Give me a forum ...
donheff's Avatar
 
Join Date: Feb 2006
Location: Washington, DC
Posts: 8,643
Quote:
Originally Posted by W2R View Post
I say that if you don't need it, wait a while to take it. As I understand it, your case is just like a single person's situation due to your wife's GPO. If you are going to gamble, why not gamble that you will live longer than the SS administration's actuarial statistics say?
The reason I don't like this approach is that you are not single, you are married. So your decision to wait means spend more of your joint portfolio now. If you die at, say 70, just as SS begins your now wife's portfolio is out all of the money and growth it could have accrued over the last 8 years. Your potential gain if you live a long time is her potential loss if you don't.
__________________
Every man is, or hopes to be, an Idler. -- Samuel Johnson
donheff is offline   Reply With Quote
Old 02-07-2012, 07:35 AM   #13
Moderator
Walt34's Avatar
 
Join Date: Dec 2007
Location: Eastern WV Panhandle
Posts: 16,539
It all comes down to "how lucky do you feel".



Just had to throw in a little melodrama there.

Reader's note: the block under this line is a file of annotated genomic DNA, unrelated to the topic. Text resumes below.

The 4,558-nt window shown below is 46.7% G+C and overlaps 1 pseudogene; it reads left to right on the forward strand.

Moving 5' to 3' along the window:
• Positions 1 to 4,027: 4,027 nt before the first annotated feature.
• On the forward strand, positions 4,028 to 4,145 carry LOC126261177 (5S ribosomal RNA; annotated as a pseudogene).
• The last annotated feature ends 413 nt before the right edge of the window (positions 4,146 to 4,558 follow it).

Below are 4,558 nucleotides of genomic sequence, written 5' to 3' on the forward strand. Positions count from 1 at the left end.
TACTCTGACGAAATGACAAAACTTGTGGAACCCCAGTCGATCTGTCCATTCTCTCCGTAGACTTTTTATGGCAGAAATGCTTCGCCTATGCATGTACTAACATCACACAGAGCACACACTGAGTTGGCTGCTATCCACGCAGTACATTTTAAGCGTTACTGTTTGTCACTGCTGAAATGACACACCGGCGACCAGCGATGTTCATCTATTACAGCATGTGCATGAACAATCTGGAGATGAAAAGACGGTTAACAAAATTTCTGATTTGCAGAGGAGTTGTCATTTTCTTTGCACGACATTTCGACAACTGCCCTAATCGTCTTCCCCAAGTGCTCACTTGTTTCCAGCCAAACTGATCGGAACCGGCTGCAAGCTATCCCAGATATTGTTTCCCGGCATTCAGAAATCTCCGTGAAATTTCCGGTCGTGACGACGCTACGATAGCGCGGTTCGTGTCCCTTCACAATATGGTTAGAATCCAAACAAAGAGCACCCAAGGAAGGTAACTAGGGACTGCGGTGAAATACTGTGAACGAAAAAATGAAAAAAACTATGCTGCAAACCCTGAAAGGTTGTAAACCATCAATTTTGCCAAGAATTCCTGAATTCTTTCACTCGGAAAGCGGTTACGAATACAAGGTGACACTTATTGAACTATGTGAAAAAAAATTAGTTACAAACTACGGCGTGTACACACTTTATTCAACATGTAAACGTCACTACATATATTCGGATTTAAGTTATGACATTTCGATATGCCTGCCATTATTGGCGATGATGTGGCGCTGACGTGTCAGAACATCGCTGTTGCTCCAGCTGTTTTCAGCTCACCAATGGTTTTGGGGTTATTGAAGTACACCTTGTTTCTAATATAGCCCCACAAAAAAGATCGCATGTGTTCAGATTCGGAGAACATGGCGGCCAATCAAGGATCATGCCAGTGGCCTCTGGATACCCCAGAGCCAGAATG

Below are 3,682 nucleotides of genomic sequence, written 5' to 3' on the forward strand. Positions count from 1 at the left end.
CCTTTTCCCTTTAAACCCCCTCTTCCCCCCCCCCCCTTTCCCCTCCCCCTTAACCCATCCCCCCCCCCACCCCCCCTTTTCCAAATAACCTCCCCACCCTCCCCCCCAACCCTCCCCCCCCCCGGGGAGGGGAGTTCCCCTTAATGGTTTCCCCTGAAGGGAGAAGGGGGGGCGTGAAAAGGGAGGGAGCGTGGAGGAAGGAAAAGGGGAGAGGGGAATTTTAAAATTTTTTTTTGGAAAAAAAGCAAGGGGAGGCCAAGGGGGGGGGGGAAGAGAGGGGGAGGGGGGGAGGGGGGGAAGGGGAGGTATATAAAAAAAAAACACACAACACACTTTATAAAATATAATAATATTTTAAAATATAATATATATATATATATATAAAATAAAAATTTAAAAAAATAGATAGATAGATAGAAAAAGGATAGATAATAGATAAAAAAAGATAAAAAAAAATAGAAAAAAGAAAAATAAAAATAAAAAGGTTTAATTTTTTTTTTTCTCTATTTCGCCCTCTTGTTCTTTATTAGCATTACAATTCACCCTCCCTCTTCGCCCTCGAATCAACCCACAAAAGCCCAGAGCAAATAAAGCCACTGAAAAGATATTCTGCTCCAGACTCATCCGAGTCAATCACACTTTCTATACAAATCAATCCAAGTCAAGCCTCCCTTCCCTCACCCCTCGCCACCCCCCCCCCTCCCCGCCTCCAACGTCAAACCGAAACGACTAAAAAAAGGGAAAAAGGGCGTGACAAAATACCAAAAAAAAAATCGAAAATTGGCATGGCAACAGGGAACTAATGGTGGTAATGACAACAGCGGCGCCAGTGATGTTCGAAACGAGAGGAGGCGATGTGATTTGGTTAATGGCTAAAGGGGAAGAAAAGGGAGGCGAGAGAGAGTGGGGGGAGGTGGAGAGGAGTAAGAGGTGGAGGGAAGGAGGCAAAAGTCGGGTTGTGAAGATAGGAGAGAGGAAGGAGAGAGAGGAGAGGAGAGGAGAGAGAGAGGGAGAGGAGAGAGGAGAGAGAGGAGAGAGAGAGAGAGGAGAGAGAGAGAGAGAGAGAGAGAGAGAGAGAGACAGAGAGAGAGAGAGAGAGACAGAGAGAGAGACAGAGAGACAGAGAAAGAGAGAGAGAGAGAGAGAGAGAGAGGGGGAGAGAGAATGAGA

__________________
I heard the call to do nothing. So I answered it.
Walt34 is offline   Reply With Quote
Old 02-07-2012, 08:19 AM   #14
Full time employment: Posting here.
ronocnikral's Avatar
 
Join Date: Apr 2010
Posts: 852
every year I go through the exercise of shopping around for new auto insurance. I always ask for the highest deductible possible. To which the agent always explains how much more out of pocket I will have to pay. And I respond, "We don't plan on having an accident."

I also don't plan to die early. Your safety net if you kick the bucket seems to be in place regardless of when you elect to take SS. Your wife is in an enviable position being subject to the GPO. There is more to life than maximizing your social security benefits.
__________________
ronocnikral is offline   Reply With Quote
Old 02-07-2012, 08:41 AM   #15
Recycles dryer sheets
Brdofpray's Avatar
 
Join Date: Jan 2012
Location: Upstate SC
Posts: 242
Thanks for the comments. Many interesting points of view. I am running the figures on the tax angle, had not thought of that.

Quote:
Originally Posted by MooreBonds View Post
One other item: are your pensions adjusted for CPI (or some portion thereof), and how much over-and-above your starting budget are your pensions?

If your pensions are fixed, and annual budgets exceed your pensions in year 5 due to inflation, then it definitely makes sense to delay SS to get at least some 'longevity/inflation insurance'. Like others have said, your own personal health and family health history is just as big of a big factor.